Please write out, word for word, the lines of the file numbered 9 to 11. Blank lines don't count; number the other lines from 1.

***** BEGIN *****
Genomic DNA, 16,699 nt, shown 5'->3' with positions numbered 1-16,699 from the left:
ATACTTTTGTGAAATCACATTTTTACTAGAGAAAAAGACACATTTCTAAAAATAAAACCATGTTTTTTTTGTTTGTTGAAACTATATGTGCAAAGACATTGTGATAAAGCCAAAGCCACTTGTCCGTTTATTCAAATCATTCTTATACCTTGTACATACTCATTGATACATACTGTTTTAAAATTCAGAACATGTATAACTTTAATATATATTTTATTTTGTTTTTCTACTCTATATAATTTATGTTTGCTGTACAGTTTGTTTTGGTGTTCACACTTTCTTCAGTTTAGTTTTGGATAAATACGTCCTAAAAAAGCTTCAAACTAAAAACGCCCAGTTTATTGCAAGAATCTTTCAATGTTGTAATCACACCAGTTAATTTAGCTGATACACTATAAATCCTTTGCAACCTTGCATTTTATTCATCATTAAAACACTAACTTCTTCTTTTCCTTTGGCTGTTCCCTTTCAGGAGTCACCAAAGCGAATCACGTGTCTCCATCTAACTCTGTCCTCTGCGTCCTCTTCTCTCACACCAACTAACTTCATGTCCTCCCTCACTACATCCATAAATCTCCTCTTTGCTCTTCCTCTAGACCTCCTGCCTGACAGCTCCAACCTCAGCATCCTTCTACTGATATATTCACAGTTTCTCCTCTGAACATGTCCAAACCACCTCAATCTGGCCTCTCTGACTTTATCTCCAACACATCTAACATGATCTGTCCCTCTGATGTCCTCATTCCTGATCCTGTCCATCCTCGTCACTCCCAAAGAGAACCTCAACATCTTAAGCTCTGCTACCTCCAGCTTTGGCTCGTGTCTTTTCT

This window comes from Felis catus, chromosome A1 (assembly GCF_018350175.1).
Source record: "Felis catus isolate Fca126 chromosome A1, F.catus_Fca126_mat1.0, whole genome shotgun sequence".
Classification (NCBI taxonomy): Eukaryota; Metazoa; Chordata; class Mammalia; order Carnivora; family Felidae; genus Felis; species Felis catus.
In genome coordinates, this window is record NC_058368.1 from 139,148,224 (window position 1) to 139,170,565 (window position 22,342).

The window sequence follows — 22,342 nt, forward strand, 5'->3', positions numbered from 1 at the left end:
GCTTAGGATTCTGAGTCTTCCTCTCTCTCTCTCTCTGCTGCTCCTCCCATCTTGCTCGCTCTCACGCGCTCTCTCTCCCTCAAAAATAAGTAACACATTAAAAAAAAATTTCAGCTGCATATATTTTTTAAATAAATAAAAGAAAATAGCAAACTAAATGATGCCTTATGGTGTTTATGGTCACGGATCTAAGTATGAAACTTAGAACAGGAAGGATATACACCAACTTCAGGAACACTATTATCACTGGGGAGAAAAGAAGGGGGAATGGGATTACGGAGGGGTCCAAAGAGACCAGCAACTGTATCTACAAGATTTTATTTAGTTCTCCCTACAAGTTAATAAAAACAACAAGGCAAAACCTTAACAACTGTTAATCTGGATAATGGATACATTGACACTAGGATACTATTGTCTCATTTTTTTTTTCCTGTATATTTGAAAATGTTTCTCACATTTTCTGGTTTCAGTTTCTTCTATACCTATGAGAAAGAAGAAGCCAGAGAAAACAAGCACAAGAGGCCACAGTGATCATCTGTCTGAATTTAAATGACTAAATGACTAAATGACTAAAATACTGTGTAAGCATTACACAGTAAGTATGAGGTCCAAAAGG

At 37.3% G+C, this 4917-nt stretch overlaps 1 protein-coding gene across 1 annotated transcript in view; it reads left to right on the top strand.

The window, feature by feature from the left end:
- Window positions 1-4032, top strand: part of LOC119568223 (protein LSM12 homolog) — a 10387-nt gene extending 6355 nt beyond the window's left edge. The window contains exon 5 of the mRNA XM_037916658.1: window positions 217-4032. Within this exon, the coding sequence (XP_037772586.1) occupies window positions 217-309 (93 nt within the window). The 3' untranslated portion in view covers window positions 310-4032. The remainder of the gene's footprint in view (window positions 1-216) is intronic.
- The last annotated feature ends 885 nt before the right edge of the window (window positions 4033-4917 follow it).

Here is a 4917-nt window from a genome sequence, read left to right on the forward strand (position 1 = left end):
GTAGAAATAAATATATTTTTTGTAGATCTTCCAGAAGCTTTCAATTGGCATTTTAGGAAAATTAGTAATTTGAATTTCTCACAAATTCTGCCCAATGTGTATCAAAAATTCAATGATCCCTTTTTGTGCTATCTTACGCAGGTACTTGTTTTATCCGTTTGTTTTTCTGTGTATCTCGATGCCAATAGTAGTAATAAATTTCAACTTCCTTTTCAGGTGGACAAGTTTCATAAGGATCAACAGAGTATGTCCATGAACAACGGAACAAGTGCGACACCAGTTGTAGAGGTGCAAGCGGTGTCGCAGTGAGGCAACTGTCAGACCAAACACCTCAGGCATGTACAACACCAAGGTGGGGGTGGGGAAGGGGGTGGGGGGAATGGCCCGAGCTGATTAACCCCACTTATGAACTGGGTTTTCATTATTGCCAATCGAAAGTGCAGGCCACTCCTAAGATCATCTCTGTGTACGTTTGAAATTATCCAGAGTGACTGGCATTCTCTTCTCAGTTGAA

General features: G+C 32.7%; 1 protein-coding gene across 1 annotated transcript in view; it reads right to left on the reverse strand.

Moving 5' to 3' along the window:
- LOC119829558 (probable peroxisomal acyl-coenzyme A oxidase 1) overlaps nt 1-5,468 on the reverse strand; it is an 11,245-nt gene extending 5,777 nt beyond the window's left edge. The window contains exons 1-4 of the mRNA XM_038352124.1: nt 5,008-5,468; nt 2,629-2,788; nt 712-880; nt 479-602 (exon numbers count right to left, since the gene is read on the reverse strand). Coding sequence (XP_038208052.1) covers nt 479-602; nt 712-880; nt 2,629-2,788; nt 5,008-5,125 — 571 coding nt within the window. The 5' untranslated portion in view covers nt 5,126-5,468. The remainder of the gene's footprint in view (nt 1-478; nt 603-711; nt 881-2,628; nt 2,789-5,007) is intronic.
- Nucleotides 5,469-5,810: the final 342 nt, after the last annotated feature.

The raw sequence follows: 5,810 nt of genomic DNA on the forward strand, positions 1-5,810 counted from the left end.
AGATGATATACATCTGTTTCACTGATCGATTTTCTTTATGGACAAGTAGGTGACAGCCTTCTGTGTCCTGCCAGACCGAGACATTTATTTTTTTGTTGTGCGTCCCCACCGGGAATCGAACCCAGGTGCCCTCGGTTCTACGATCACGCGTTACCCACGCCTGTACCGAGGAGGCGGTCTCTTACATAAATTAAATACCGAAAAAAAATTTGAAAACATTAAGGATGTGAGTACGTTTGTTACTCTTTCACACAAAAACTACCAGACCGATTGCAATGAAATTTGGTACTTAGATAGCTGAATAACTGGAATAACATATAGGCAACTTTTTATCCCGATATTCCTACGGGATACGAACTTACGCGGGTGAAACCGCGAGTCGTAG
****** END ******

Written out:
At 37.3% G+C, this 4917-nt stretch overlaps 1 protein-coding gene across 1 annotated transcript in view; it reads left to right on the top strand.

The window, feature by feature from the left end:
- Window positions 1-4032, top strand: part of LOC119568223 (protein LSM12 homolog) — a 10387-nt gene extending 6355 nt beyond the window's left edge. The window contains exon 5 of the mRNA XM_037916658.1: window positions 217-4032. Within this exon, the coding sequence (XP_037772586.1) occupies window positions 217-309 (93 nt within the window). The 3' untranslated portion in view covers window positions 310-4032. The remainder of the gene's footprint in view (window positions 1-216) is intronic.